Thoughts on Thoughts” is a feature that looks at Elliotte Friedman’s terrific weekly post “30 Thoughts.” Justin Bourne selects his 10 favourite tidbits, and elaborates.


Friedman’s column, October 7th: Controversial spin-o-rama move in spotlight


Friedman starts out this week by discussing the spin-o-rama, specifically the one Mason Raymond scored with against Ottawa to push the Leafs past the Senators earlier this week. Paul MacLean made some interesting comments after the game, specifically this:

“I was on a conference call at the start of the year with all the other coaches and was informed at that time… that that play would be seriously reviewed and you’re taking a chance that… the goal would be disallowed in the spin-o-rama move. We informed our players of that, and we don’t do that. I think it’s a very unfair play for the goaltender for the guy to come in and blow snow on him. To me, he came to a full stop and the puck went backwards and came forwards, but that’s me.”

Ending with, “But…

 …I’m only a fisherman from Nova Scotia, so I don’t know nothin’ about nothin,”

Paul MacLean’s the best.

Here’s the thing about the spin-o-rama: it’s bullsh*t and needs to be illegal. Yes it’s cool and interesting and neat and Yay For Fun!, but it defeats the spirit of the true breakaway to me, which I believe is what we’re trying to, or should be trying to, replicate (I also think Patrick Kane taking two thousand seconds and a billion stickhandles does too, but I’m an old grump). I think – and this is just me, it’s not in any rulebook or anything – that there should be some representation of actual hockey, which means skating in fairly fast and trying to beat the goaltender as you best see fit. While there are other ways to get the cat skinned for a shooter, including skating in at no-miles-per-hour, and reversing your direction with the puck ala the spin-o-rama, it would best if we at least kept the shots hockey-like.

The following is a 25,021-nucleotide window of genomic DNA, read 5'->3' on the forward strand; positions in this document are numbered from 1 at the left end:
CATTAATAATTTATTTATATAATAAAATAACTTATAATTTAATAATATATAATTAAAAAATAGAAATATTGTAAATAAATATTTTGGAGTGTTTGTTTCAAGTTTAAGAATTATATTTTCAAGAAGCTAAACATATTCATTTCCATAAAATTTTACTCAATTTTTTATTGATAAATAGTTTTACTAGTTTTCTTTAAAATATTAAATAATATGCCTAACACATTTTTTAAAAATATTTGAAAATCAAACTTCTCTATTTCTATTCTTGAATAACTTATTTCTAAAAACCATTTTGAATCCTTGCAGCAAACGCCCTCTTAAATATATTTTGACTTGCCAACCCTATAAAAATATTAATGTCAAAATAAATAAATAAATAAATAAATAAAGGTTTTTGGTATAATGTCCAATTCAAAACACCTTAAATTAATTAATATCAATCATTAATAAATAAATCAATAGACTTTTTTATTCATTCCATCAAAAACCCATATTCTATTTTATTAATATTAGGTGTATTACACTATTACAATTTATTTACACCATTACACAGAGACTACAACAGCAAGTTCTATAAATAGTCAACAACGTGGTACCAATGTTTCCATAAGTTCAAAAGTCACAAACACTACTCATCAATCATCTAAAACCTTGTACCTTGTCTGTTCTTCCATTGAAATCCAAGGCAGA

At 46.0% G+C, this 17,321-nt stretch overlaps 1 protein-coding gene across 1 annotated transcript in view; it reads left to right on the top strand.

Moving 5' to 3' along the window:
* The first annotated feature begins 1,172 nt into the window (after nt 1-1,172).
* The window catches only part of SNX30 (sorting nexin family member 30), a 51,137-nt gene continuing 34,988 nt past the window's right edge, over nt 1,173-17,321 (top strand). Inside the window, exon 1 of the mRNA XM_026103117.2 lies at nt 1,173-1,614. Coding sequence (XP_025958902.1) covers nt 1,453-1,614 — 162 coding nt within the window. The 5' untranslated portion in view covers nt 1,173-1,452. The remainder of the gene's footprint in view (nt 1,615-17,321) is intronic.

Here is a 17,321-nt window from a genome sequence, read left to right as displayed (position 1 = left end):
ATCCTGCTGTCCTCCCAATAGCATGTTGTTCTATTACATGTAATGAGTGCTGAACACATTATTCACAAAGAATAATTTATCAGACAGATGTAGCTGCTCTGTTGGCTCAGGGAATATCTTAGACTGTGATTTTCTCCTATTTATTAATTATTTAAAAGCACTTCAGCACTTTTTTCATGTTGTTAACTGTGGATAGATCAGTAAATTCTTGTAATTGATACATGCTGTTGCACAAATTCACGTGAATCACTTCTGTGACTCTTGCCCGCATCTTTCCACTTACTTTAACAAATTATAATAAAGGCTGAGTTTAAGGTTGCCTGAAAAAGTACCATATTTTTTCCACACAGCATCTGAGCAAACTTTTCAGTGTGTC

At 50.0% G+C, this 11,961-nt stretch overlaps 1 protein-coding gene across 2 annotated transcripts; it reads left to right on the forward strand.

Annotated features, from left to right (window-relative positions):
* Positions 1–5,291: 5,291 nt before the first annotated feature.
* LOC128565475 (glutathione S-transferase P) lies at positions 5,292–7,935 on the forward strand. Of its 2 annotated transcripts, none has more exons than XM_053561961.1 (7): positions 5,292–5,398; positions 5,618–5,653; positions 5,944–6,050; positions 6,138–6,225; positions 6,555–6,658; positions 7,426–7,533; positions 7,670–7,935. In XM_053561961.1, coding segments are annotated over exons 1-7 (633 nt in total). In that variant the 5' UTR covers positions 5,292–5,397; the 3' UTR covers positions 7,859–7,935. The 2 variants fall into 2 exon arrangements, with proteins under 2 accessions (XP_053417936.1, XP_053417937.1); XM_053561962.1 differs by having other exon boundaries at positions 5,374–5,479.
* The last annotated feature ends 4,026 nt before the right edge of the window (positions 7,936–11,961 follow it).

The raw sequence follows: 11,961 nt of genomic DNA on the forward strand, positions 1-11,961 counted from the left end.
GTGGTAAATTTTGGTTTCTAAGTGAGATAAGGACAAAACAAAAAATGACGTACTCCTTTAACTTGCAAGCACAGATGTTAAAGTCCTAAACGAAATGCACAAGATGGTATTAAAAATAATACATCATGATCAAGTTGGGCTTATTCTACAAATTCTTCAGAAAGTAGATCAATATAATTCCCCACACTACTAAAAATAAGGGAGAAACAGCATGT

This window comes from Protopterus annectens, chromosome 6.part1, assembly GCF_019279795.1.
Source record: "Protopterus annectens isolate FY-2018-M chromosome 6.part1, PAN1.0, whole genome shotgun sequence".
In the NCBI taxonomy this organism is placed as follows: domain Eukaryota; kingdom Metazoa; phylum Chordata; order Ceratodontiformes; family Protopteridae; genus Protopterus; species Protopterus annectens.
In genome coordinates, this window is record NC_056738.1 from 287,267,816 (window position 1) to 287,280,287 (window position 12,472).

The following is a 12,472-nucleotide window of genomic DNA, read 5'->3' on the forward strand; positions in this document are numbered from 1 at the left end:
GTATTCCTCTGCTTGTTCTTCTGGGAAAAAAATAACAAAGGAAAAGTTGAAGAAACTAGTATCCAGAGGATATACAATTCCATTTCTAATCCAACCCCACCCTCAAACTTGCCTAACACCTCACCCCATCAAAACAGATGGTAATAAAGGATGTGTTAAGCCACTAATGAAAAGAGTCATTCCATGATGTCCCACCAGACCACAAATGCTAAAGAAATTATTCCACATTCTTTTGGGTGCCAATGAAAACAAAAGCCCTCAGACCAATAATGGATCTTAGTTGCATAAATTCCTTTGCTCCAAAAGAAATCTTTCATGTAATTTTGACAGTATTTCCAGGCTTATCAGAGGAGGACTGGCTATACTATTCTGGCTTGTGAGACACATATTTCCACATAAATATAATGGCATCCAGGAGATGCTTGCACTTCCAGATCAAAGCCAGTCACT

I say we put a clock on guys and only allow spins, not “spin-o-ramas” (I’m not opposed to fancy, as long as it’s something ala Tomas Hertl’s between-the-legs-at-game-speed style). There’s a difference between a spin and a spin-o-rama, as any halfway-decent skater can attest.

It doesn’t seem fair for the goaltenders otherwise, and it really becomes a sideshow instead of a breakaway competition. I understand that goalies can still stop these shots, I understand everyone is allowed to use them, and I understand I’m being a miser here. Whatever. Those are stupid (fun to watch!) moves that shouldn’t be allowed.


10 Thoughts

1. Looked a little bit into Ken Holland’s overtime suggestion: four minutes of four-on-four, followed by four minutes of three-on-three if still tied. Then a shootout if necessary. I love the idea, which was tried at the Traverse City rookie tournament the Red Wings host. One of the reasons against it is the league doesn’t want longer games. 

Why, that could be as much as two additional minutes of ice time, maybe even 15 all year for the best players! Rein it in! Their bodies can’t handle it!

No but seriously, the players won’t be hurt by the extra few minutes, and if the League’s problem is with how a longer game could affect the fans, I think you’re really splitting hairs here. “I’ll watch a game for two hours and 39 minutes, but if this thing goes 2:47, I’m out of here.”

Y’all know where I sit on 3-on-3 OT (that would be the “pro” side).

3. The Panthers have drafted some really good young players, but this Tim Thomas/Jacob Markstrom duel is fascinating. Towards the end of last season, you could see how much they wanted their uber-prospect to grab the job by the throat and hold it. Goalie coach Rob Tallas talked about how important it was for Markstrom to get used to all the buildings across the league and take advantage of the opportunity. Clearly, that didn’t happen. Organizationally, he’s still got a clear path to the top job. But in the short-term, they trust Thomas.

I can’t get over how weird that goalie situation is, mostly because Tim Thomas isn’t off to some world-beating start. I don’t think there was much doubt when they signed him the intention was for him to be The Guy, at least for this year, but now I badly want Markstrom to become the clear Guy so we can get as many bitter Tim Thomas interviews as possible. He’s probably pumped to be in Florida so he doesn’t have to deal with a ton of media questions.